Consonant Sound / n / as in “nice”- American English Pronunciation

Consonant Sound / n / as in “nice”- American English Pronunciation

Hello there! This is the “Sounds American” channel. In this video we’re going to talk about the American consonant sound /n/, as in the word “nice”. You can also hear this sound in words like “now,” “open,” “nine” or “sunny.” We’ll be using a special phonetic symbol – /n/ – for this sound. The /n/ sound exists in a majority of the world languages and many non-native English speakers typically don’t have any difficulties with this sound. However, sometimes the /n/ gets distorted or confused with other sounds. Here are a few common problems that people have with the /n/ sound: The /n/ is often confused with the /m/ sound. For example: “then” – “them” Also, the /n/ is confused with the /ŋ/ sound. Compare: “sin” – “sing” Another typical problem is that the /n/ is reduced or even dropped at the end of words: “then” – “the” To make sure you know how to pronounce the /n/ like an American, let’s find out how to make it and then practice it in words. To make the /n/ sound correctly, it’s important to focus on passing the air through your nose. Let’s take a closer look at how to do that: Place the tip of your tongue on the alveolar ridge behind your upper front teeth. Next stop the air in your mouth with the tip of your tongue and direct it into your nose. If you make this sound correctly, you should be able to stretch out this sound, like this: /n-n-n-n-n-n-n/ Now, let’s try saying it: /n/ /n/ /n/ Now, let’s practice the /n/ sound in some words. You’ll see a word on the screen and hear its pronunciation. Like this: You’ll have a few seconds to pronounce the word. Repeat each word after the speaker, this is the most important part of the exercise. Let’s begin. You’re done! Congratulations! Did you know that the /n/ sound is the most frequently used consonant in American English? For instance, in this particular video it’s been used 189 times! Sorry, after that last sentence it’s now actually 192 times. 🙂 As for regular daily conversations, you can hear the /n/ in every 4th word. Now you know how important this sound is for your American accent :). Give us a thumbs up if you liked this video! Don’t forget to subscribe and stay tuned for more videos!


  1. I've watched all of your videos. And I'm always waiting for some other one about the American English sounds. I think that in catching, and trying to reproduce, the sounds you are showing us, resides the secret to take ride of my strong Mexican accent. And to be able to understand better when Americans speak out of classroom enviroments. Thanks a lot. Please continue the excelent work.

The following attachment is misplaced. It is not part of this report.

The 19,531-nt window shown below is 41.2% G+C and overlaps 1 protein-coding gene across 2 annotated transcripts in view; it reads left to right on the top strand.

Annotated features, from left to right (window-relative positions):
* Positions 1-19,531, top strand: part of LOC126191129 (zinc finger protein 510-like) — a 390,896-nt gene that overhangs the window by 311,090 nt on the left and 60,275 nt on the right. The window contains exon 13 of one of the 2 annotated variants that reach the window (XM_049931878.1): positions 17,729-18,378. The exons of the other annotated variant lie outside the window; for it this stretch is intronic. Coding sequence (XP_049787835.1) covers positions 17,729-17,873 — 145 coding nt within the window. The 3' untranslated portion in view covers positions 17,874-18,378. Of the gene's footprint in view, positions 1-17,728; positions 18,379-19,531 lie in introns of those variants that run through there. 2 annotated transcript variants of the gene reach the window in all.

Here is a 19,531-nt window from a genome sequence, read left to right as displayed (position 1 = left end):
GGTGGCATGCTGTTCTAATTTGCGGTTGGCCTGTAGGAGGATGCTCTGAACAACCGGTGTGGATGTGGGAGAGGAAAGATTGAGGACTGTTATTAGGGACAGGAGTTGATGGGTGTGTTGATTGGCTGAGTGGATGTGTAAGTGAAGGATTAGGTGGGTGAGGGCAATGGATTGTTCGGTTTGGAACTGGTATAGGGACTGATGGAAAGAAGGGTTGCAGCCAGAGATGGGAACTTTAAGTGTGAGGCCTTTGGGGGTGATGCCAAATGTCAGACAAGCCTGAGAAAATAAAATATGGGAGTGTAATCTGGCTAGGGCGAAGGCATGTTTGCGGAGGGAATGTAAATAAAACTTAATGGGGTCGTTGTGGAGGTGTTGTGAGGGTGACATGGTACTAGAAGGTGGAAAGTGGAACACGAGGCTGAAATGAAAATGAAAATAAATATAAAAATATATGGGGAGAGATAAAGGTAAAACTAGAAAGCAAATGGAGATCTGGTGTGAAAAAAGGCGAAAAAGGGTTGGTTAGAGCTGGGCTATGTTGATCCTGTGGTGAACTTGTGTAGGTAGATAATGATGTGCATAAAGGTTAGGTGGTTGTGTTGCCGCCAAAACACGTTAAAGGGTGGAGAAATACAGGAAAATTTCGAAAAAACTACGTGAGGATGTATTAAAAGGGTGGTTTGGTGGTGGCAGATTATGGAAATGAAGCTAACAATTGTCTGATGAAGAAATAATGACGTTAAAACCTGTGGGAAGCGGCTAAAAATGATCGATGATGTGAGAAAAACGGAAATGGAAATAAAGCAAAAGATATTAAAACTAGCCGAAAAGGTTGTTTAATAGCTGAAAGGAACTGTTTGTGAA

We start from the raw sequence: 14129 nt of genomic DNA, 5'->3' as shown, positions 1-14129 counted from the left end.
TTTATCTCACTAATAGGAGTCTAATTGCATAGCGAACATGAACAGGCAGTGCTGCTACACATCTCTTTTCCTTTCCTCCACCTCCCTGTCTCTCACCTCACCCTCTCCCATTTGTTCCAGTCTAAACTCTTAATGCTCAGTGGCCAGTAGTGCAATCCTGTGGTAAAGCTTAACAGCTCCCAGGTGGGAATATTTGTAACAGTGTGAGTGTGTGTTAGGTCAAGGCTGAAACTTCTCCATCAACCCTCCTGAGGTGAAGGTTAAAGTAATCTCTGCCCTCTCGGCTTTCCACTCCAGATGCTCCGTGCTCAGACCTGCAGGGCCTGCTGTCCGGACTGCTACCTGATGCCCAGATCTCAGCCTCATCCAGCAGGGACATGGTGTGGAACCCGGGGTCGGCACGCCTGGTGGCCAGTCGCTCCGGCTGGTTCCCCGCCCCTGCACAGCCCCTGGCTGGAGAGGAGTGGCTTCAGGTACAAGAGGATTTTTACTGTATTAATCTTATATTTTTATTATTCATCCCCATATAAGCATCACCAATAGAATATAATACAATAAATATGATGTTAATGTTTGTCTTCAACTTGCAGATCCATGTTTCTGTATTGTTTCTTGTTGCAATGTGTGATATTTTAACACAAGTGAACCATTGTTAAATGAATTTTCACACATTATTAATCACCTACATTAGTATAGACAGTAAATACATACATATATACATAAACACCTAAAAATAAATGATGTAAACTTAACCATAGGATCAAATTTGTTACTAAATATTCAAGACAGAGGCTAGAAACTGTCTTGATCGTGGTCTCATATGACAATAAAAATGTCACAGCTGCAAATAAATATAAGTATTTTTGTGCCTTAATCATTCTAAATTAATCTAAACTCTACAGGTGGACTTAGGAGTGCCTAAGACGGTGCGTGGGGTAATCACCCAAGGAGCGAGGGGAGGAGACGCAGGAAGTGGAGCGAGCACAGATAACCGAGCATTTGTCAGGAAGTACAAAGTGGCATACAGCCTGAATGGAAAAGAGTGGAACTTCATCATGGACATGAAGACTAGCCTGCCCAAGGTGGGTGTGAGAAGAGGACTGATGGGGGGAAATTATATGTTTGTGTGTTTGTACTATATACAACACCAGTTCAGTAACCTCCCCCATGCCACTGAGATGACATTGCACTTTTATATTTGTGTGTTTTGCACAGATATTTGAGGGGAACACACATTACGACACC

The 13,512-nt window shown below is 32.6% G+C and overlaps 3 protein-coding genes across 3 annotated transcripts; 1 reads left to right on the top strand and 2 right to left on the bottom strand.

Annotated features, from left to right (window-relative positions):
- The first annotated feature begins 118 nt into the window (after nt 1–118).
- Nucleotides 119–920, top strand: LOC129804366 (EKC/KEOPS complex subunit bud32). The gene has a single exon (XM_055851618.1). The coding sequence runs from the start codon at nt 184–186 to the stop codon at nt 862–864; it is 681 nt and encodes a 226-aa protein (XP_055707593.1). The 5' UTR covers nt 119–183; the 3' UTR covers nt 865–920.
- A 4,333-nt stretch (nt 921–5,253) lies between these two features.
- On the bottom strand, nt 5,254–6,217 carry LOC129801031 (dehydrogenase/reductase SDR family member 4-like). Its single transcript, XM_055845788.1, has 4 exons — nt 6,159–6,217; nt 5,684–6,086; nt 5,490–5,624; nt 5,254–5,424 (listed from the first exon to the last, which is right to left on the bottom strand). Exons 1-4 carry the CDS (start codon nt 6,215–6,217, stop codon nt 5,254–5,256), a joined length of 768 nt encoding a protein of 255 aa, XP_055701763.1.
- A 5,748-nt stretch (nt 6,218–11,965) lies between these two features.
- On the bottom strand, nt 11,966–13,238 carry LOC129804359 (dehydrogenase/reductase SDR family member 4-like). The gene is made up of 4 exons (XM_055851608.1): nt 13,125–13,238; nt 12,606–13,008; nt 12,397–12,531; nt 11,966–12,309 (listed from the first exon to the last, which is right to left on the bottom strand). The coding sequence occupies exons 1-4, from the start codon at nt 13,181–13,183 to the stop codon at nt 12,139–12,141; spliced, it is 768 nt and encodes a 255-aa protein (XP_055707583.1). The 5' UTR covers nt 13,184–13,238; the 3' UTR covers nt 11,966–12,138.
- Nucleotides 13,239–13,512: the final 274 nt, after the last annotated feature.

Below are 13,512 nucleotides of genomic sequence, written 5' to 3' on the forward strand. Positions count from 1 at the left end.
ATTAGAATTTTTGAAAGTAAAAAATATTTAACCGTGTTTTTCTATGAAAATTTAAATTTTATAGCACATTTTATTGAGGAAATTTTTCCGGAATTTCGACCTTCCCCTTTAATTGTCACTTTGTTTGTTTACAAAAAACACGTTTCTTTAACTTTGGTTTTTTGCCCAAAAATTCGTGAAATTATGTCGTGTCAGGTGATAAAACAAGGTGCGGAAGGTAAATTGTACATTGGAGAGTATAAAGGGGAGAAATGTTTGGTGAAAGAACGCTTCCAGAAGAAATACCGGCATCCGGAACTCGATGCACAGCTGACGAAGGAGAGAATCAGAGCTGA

2. I'm waiting for your app announce. I'm learning English (accent American) and using the Phonetic symbol of American Heritage Dictionary. I think it's easy for reading Phonetic. Can you add the Phonetic symbol of American Heritage Dictionary next to IPA. Thanks!

  3. that's really amazing,thanks for this video,but I am so unhappy,coz' I watch your videos everyday with my headphone, but my one earbud is'nt working,and I am crying 😢😢😢😢,but I wanna watch more

  4. Quick question 🙏🏻 l have notices that it could be two types of N. When there is N in the beggining or at the end of the word.
    For ex.: the word “now” and the word “onion”.
    “Now” sounds skinny and slim like /n ɪ aʊ / but it could be fat and thick N like /n aʊ / and “onion” how l have no idea. Is it slim N or tick N sound

  5. Hi,Mr.Sounds American. I've noticed that you pronounced ''lane'' and ''noon'' as '' lana'' and ''noona.'' I also found out that this situation exists in words like ''rain'' (raina) and "gun" (guna), too. It sounds to me that there is a ''ə'' behind those Ns. I am wondering if there is rule why you do pronounce like that ? Thanks in advance.

  6. Hello, Mr.Sounds American. I am not sure how to pronounce ''N'' when ''N'' is in the middle of a word. For example, the word ''dictionary.'' Is the ''N'' pronounced just once like ''dictio / nary'' or twice like ''dictio-n-ary.'' I am quite confused because both of them sound all right to me. Thanks in advance

  7. I understand how to pronounce when 'n' is placed at the beginning of the word, however, how should we pronounce it when its placed in the middle or the end? like Pronounce/end/line? many thanks

  8. Any tips, tricks, or resources for teaching perception and production of the N/L contrast to Mandarin speakers of Szechuanese or other dialects of Southwest China that use N and L interchangeably? (Only happens on syllable-initial /n/ and /l/ though, not final).

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